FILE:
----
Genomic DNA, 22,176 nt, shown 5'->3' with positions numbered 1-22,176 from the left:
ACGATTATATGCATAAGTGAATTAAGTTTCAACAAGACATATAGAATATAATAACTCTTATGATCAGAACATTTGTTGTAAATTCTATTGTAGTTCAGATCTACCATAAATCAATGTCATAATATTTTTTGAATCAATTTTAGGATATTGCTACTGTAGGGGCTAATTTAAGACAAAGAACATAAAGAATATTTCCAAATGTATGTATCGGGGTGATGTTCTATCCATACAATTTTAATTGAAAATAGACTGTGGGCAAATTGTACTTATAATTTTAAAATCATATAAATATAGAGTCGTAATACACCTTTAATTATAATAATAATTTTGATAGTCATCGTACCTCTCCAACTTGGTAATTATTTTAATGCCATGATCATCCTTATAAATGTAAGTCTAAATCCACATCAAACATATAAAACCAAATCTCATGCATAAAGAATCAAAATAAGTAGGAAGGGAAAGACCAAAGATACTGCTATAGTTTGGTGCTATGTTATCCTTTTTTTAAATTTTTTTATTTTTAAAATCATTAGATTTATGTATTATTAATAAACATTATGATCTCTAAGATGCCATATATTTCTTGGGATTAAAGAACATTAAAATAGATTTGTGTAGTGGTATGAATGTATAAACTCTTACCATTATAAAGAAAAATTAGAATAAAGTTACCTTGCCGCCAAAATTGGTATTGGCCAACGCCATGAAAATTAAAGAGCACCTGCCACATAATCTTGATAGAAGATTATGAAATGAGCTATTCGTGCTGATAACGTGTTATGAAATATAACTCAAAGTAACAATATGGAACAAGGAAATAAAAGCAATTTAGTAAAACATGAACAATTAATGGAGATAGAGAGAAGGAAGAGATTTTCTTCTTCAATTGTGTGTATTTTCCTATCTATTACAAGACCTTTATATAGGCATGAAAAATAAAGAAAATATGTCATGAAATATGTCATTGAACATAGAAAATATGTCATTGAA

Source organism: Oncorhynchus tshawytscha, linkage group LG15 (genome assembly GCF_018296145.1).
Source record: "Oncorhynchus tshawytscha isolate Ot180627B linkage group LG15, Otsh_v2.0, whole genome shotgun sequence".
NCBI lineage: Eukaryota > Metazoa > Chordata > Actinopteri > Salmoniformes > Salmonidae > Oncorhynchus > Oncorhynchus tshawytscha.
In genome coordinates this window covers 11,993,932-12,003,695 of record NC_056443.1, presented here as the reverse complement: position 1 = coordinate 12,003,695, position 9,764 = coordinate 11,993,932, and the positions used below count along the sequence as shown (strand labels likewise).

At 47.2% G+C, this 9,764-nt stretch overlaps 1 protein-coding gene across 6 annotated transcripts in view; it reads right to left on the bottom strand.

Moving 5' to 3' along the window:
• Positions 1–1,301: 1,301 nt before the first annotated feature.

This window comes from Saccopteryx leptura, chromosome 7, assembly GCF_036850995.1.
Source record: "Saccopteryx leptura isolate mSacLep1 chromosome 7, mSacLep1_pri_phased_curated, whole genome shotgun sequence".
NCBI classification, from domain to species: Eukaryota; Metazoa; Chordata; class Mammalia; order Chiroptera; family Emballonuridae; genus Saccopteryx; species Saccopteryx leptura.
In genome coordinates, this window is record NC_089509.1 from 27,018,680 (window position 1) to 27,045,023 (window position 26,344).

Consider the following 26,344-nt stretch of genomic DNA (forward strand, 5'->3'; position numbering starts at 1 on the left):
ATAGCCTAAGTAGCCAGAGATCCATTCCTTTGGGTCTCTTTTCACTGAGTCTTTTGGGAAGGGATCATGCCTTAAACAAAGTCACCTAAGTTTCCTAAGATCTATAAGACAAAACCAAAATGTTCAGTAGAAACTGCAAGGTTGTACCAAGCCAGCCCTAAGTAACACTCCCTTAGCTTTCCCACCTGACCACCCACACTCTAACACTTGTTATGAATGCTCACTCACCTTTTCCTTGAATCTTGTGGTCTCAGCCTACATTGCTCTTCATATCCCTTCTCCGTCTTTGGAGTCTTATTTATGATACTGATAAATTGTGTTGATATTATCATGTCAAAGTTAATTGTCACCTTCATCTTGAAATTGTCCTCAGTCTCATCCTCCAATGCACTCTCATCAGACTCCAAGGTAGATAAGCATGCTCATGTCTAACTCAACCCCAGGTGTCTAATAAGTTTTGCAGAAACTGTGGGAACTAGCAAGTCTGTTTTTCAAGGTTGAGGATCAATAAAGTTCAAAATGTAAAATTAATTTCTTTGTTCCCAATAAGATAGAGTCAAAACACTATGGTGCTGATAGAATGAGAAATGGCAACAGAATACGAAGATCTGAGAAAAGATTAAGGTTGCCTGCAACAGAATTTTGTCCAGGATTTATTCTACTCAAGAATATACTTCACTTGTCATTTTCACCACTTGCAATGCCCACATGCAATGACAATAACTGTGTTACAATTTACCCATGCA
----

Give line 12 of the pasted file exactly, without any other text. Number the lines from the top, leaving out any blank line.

NCBI classification, from domain to species: Eukaryota; Metazoa; Chordata; class Mammalia; order Chiroptera; family Emballonuridae; genus Saccopteryx; species Saccopteryx leptura.